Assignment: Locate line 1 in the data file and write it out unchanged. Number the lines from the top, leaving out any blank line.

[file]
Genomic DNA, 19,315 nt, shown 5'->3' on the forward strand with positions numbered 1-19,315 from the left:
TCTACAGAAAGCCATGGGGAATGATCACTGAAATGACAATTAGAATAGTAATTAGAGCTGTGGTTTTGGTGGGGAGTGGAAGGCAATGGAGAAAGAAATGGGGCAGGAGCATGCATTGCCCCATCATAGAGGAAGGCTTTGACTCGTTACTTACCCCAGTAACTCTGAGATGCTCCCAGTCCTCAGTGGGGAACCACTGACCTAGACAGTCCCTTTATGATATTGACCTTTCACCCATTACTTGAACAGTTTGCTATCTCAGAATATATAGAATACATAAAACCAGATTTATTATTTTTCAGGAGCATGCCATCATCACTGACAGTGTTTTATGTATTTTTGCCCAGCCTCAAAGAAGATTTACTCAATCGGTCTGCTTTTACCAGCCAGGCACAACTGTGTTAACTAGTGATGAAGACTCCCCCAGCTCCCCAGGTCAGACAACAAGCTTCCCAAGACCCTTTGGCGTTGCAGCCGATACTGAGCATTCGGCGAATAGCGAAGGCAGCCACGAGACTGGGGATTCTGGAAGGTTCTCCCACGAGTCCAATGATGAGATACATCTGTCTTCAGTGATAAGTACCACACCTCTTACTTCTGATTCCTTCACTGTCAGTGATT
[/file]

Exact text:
Genomic DNA, 19,315 nt, shown 5'->3' on the forward strand with positions numbered 1-19,315 from the left: